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2011 Eisner Award Winner: Best Reality-Based Work and Best U.S. Edition of International Material
2011 Harvey Award Nominee: Best American Edition of Foreign Material
One of Booklist's Top 10 Adult Graphic Novels for 2010
One of Library Journal's Best Graphic Novels 2010
Named Best Graphic Novel of 2010 by Joe McCulloch (Comics Comics, Jog – The Blog) at Flashlight Worthy
World War I, that awful, gaping wound in the history of Europe, has long
been an obsession of Jacques Tardi’s. (His very first—rejected—comics story
dealt with the subject, as does his most recent work, the two-volume Putain de
Guerre.) But It Was the War of the trenches is Tardi’s defining, masterful statement
on the subject, a graphic novel that can stand shoulder to shoulder with
Erich Maria Remarque’s All Quiet on the Western Front and Ernest Hemingway’s
A Farewell to Arms.
Tardi is not interested in the national politics, the strategies, or the battles.
Like Remarque, he focuses on the day to day of the grunts in the trenches, and, with icy, controlled fury and disgust,
with sardonic yet deeply sympathetic narration, he brings that existence alive as no one has before or since. Yet he also
delves deeply into the underlying causes of the war, the madness, the cynical political exploitation of patriotism.
And in a final, heartbreaking coda, Tardi grimly itemizes the ghastly human cost of the war, and lays out the future
20th century conflicts, all of which seem to spring from this global burst of insanity.
Trenches features some of Tardi’s most stunning artwork. Rendered in an inhabitually lush illustrative style, inspired
both by abundant photographic documentation and classic American war comics, augmented by a sophisticated, gorgeous
use of Craftint tones, Trenches is somehow simultaneously atypical and a perfect encapsulation of Tardi’s mature
style. It is the indisputable centerpiece of Tardi’s oeuvre.
It Was the War of the Trenches has been an object of fascination for North American publishers: RAW published a chapter
in the early 1980s, and Drawn and Quarterly magazine serialized a few more in the 1990s. But only a small fraction of
Trenches has ever been made available to the English speaking public (in now out of print publications); the Fantagraphics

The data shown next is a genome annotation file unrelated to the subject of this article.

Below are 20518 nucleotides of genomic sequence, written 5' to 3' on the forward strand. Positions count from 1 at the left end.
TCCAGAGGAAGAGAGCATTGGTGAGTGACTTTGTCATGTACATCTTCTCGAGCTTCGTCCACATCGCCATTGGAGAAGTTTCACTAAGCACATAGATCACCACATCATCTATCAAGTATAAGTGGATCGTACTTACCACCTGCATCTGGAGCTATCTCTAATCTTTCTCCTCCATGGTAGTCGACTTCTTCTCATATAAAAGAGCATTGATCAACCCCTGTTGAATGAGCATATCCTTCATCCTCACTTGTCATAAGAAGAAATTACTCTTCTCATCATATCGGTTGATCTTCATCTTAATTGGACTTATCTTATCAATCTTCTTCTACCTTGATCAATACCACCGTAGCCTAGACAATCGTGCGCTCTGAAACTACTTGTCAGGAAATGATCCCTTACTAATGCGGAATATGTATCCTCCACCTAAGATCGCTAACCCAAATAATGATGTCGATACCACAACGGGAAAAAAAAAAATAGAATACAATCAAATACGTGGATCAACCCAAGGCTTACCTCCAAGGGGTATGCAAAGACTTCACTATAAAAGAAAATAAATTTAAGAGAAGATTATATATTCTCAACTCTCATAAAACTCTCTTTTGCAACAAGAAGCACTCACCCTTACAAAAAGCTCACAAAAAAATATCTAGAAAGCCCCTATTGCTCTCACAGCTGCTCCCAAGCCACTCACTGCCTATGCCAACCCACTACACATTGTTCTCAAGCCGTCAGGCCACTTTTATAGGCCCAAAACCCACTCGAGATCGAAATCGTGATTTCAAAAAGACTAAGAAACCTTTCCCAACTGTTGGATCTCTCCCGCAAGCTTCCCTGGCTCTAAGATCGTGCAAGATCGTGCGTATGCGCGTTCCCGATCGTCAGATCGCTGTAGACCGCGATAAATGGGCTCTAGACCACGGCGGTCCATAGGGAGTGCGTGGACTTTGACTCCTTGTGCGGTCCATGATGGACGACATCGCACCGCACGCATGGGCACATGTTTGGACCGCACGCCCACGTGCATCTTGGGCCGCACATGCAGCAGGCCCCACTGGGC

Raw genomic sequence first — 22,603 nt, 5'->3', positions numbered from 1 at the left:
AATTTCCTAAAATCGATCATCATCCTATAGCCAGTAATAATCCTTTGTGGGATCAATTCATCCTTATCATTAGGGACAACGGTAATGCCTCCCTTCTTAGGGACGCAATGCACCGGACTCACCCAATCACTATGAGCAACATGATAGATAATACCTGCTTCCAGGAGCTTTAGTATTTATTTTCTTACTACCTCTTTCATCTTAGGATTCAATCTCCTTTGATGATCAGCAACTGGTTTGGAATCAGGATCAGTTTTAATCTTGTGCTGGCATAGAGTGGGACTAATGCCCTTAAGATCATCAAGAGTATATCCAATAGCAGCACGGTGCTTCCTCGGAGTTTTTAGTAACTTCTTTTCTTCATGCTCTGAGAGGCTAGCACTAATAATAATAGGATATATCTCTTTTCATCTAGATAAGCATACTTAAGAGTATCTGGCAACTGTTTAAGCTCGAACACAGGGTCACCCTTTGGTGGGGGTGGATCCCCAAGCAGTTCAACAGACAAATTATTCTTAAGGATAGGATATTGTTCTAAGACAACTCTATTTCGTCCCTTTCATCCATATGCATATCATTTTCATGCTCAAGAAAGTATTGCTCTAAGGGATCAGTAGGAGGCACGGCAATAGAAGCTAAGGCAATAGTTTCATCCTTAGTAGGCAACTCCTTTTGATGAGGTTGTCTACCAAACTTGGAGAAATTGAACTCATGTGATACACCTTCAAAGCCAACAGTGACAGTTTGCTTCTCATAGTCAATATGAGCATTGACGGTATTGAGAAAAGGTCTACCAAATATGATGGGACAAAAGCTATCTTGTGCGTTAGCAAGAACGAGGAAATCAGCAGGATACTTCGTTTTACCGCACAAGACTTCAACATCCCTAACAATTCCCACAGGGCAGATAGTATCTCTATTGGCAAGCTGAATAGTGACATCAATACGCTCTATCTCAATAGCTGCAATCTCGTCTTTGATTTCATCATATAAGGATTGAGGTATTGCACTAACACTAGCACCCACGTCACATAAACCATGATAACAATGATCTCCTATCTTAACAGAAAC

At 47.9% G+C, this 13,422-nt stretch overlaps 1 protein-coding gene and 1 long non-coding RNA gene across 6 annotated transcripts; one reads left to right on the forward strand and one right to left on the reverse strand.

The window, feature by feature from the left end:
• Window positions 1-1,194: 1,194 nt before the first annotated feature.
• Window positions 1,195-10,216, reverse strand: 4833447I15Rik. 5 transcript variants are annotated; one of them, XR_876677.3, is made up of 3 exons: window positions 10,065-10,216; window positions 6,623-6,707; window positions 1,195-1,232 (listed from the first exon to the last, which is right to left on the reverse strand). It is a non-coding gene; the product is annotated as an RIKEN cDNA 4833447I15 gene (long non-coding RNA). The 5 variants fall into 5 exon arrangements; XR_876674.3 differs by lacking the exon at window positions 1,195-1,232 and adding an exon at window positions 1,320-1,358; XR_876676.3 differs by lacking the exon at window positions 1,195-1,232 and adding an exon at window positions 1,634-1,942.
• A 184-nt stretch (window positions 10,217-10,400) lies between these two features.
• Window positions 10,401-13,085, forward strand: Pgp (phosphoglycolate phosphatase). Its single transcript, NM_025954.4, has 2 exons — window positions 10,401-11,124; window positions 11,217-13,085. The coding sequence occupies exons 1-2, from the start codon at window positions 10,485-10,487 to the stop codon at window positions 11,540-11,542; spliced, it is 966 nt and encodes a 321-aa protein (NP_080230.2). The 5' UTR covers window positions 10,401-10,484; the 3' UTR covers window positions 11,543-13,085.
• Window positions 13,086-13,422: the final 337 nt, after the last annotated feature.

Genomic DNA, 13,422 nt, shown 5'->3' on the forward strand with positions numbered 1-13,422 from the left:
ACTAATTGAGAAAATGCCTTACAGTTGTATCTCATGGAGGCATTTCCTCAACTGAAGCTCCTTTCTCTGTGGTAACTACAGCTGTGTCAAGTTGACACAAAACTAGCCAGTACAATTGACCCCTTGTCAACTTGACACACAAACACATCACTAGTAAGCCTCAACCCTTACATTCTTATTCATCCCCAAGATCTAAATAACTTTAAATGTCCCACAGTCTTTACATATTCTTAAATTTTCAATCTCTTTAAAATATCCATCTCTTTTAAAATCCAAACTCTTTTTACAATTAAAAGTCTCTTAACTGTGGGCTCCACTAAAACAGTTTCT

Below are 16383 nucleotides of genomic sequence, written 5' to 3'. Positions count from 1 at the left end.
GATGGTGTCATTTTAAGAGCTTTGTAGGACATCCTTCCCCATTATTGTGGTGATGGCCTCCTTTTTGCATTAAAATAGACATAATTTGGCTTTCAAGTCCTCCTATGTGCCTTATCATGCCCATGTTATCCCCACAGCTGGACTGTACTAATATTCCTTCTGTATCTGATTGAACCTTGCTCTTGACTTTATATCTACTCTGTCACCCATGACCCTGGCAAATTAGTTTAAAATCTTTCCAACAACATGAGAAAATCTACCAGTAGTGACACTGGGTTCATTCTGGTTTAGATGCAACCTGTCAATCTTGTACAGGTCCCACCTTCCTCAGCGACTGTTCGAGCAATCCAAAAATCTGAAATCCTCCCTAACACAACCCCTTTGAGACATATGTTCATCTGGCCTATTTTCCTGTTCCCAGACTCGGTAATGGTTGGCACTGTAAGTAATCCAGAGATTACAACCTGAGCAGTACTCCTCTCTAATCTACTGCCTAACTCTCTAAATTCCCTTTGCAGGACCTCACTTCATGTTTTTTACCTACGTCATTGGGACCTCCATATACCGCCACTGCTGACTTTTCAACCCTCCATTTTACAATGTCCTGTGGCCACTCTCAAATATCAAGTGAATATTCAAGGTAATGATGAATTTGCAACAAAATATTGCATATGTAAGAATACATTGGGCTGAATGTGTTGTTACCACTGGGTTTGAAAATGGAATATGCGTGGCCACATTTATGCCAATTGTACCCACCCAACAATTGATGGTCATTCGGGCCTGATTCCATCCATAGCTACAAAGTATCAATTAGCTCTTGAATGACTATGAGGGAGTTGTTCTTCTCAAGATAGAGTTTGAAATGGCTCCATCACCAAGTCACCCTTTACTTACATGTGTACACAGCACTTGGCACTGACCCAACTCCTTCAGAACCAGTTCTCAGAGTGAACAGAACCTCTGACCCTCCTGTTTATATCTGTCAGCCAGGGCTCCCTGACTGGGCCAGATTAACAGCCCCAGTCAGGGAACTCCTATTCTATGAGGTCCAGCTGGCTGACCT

edition, the third in an ongoing collection of the works of this great master, finally remedies this situation.
“‘The war to end all wars’ has become a magisterial comic book to end all comic books. I seldom give blurbs, but this book is an essential classic. Among all of Jacques Tardi's towering achievements
larger than this devastating crater of
It’s a compulsively readable wail of Existential despair, a kaleidoscope of war’s
dehumanizing brutality and of
drawings — perfectly poised between cartoon and illustration — march to the relentless beats of Tardi’s three horizontal panels per
page to dig a hole deep inside your brain. This is one Hell of a book.” —Art Spiegelman
"Tardi’s depiction of the First World
War is so impassioned and visceral
that it can be compared to the work of
the artists who actually served in the
trenches." – Joe Sacco
"The potency of the soldiers’ tragic stories is enhanced by the elegance of Tardi’s lucid drawing and keen compositions that are accentuated by the use of three horizontal panels per page throughout. This masterful condemnation of the cruelty and stupidity of war... is a cri de coeur that stands out even amid Tardi’s impressive body of work." – Gordon Flagg, Booklist (Starred Review)
"French master Tardi gives an infantry-level view of World War I's meat-grinder carnage in grim vignettes that primarily keep tight, telling focus on the stories of individual soldiers. ...[It Was the War of the Trenches] deserves a place on the top shelf of graphic lit." – Cliff Froehlich, St. Louis Post-Dipatch